The common loon is the Minnesota state bird, though the migratory territory stretches far beyond the friendly confines of Minnesota. From coast to coast, throughout the United States and Canada, this bird dances and sings for any bird enthusiast lucky to get close enough. One of five species of loon, it is the most abundant and the only one to breed outside of Canada. It is a large bird (5 kilos), it has a wingspan up to a meter and a length up to a half meter. The female is slightly smaller than the male. Both sexes share similar markings: gray, black and white in color with blood red eyes. During the mating season, the birds develop a dark black head, with white necklace rings and a white belly, the body takes on the appearance of the charred ashy wood in a fire. The common loon is a fantastic swimmer and diver. It is similar to prehistoric birds in that it has heavy bones able to retain oxygen. This ability to retain air allows it to dive to depths of up to sixty meters. The most remarkable feature of the loon is the shrill, weary, ghostlike call.
Loons primarily dine on fish they catch while diving. The loon will spot prey and then dive, using strong legs at the back of the body to propel it, swallowing the fish whole. The loon can see up to ten meters or more beneath the surface but generally feed in water two-four meters deep. It also eats frogs, shellfish and insects.
It is a monogamous bird, pairing at three years of age. The pair finds a secluded area near a waterway in spring and builds a large nest (up to a meter in diameter) near or on the water source. The nest is made from typical swamp weeds and sticks. The pair builds the nest on an island or peninsula to evade advances of predators. If a waterway does not have such real estate, the pair will make their own island of twigs in the shallows. The common loon is a good flyer, but it takes some time to get air born. As an excellent swimmer the water is the best escape. The pair will return to the same nest annually if undisturbed.
After establishing their territory (one pair of loons prefer to occupy a small pond or lake), the pair will mate. They will wander ashore and the male will stand on the females’ shoulders. They will return to the water and dance and sing mating yodels to one another, flapping wings and walking on the water. The female will lay one to three brown eggs a day apart. The rule is two eggs that both parents incubate. The fledglings hatch after twenty–nine days and have spiky black down. They can swim and dive at two days old and learn to fly at two to three months. The fledglings stay with their parents and nest with them at night. They sometimes ride on the backs of their parents. When migration begins, the juveniles will begin to nest with others.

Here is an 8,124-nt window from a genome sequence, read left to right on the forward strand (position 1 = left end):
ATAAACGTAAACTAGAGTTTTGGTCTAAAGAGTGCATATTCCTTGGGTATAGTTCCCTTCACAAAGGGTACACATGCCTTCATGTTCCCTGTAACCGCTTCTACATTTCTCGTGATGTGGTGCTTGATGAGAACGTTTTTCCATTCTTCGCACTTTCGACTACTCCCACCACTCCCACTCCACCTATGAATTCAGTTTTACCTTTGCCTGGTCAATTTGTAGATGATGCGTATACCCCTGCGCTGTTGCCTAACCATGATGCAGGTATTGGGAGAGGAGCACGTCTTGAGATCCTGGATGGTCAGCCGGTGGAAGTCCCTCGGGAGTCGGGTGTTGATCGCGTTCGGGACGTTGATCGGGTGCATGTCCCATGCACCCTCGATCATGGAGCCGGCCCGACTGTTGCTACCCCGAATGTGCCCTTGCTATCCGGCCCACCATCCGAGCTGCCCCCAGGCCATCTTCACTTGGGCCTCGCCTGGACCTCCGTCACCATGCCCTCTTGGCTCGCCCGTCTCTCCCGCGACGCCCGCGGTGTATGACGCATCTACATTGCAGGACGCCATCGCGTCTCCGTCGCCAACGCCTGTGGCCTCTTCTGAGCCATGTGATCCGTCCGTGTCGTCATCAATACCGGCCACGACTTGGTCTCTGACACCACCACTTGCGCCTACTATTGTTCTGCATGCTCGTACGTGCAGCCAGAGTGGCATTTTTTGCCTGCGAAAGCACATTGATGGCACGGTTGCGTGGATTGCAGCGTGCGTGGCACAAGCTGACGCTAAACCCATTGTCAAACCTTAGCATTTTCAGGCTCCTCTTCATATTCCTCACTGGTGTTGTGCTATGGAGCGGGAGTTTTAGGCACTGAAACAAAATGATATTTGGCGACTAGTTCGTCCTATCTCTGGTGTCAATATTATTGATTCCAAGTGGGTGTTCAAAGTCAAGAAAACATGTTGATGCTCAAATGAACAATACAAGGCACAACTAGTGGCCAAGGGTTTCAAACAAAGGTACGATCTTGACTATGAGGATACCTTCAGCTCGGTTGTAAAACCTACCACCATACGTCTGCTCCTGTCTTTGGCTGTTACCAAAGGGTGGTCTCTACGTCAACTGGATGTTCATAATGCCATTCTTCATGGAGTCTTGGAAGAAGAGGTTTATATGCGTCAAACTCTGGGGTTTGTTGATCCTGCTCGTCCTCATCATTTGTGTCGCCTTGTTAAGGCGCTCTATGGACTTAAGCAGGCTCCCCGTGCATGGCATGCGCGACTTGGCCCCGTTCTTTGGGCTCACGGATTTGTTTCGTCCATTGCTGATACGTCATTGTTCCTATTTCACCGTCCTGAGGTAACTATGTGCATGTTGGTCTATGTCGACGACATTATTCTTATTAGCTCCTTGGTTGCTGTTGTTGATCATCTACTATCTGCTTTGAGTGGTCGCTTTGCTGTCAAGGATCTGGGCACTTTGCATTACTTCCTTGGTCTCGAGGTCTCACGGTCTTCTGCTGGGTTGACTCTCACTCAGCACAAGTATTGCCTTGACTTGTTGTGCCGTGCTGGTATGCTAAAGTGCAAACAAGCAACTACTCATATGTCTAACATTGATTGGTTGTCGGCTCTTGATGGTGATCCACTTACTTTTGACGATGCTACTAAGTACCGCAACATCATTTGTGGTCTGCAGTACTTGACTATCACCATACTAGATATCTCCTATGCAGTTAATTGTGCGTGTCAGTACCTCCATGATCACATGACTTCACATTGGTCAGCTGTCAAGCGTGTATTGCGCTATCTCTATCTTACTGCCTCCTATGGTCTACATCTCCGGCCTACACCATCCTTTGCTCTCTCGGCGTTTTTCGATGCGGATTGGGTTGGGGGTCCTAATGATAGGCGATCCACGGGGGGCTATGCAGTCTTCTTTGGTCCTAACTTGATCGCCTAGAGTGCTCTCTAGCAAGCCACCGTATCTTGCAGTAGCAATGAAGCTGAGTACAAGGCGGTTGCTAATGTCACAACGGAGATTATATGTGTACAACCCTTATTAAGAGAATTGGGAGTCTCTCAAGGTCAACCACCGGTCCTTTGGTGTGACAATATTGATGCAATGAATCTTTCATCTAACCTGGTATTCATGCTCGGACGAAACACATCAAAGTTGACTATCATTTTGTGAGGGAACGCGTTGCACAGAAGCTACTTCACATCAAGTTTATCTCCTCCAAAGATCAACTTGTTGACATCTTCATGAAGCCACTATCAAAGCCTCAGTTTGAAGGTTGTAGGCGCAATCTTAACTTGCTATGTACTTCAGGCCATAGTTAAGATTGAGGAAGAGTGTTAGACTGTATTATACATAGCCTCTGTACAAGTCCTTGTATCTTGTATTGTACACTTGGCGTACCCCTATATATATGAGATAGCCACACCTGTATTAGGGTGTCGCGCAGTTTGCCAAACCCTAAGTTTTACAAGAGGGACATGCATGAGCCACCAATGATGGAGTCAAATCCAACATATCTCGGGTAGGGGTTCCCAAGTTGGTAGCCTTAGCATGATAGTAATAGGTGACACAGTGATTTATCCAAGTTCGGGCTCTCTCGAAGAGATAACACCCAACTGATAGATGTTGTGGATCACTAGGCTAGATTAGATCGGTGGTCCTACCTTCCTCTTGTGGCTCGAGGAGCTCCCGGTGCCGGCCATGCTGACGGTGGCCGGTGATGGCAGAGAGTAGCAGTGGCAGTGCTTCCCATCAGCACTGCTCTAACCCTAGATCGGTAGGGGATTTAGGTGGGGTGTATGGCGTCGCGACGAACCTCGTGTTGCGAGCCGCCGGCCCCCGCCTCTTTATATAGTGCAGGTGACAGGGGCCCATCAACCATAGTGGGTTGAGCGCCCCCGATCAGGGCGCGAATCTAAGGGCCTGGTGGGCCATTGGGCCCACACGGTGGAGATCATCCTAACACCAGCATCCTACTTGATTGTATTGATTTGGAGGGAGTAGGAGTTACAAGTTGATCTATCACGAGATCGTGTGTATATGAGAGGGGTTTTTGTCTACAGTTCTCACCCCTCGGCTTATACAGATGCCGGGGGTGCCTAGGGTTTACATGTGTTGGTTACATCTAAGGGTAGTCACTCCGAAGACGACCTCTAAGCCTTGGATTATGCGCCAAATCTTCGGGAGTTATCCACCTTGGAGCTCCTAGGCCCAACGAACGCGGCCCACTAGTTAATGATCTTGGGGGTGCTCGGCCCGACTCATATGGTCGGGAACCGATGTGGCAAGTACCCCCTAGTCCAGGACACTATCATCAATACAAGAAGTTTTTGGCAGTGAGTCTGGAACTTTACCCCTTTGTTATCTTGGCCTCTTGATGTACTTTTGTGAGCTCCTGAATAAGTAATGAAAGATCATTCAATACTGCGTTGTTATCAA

Adult loons are larger and have more body mass so they don’t have to migrate as far south to temperate regions. The juveniles fly to the coasts and feed voraciously, staying for 2-3 years. They have a gland similar to that of sea birds that allows them to dive in the salt water and inland brackish waterways. As the juveniles mature they begin to migrate north, sometimes in groups and often alone. One of their calls is most used during these solo migrations. Loons often travel by water instead of air, they will swim their way. When they encounter a bend or portage, they will fly over it. When they crash on a waterway they will dive to test the water, emerging with a call to above asking,
”This good fishing?”, or,
“Looking for a good time?”
They only hope another will answer.
The loon has other calls too. Eerie ones that haunt the senses and crumble in the spaces of history we forgot. Too often a camper hears the calls late at night, sighing heavy under a quilt of stars and a loon will owl out a screech that creaks in the bones of every old house you ever slept in. When your breath sucks in the warm air inside the tent staked into a bed of pine needles and the loon, the one you saw from the canoe earlier that day is letting you know that he is there and he knows you are here. It is their lake.
The common loon is endangered for a variety of reasons that are merely symptoms of a greater demise that may ruin us all. Human encroachment is the worst. Folks want cabins on pristine lakes and build monstrosities to soothe their desire. The destruction of habitat, use and abuse of resources and their subsequent pollution pose the greatest danger. Fishermen use lead weights on their lines that loons consume when they swallow gravel. Acid rain has had a detrimental effect on the strength of the shells. Predators, pushed closer together, prey on the eggs and scare the secluded loon away from their nests.
The common loon still provides a link to the origin of self. The ease and care of the loon, watching it piggyback the fledglings, calling in the night, diving for minutes to spring up next to your canoe, this is the majesty of the bird. Without preservation and care, these birds and similar waterfowl will inevitably be limited to sanctuaries and zoos.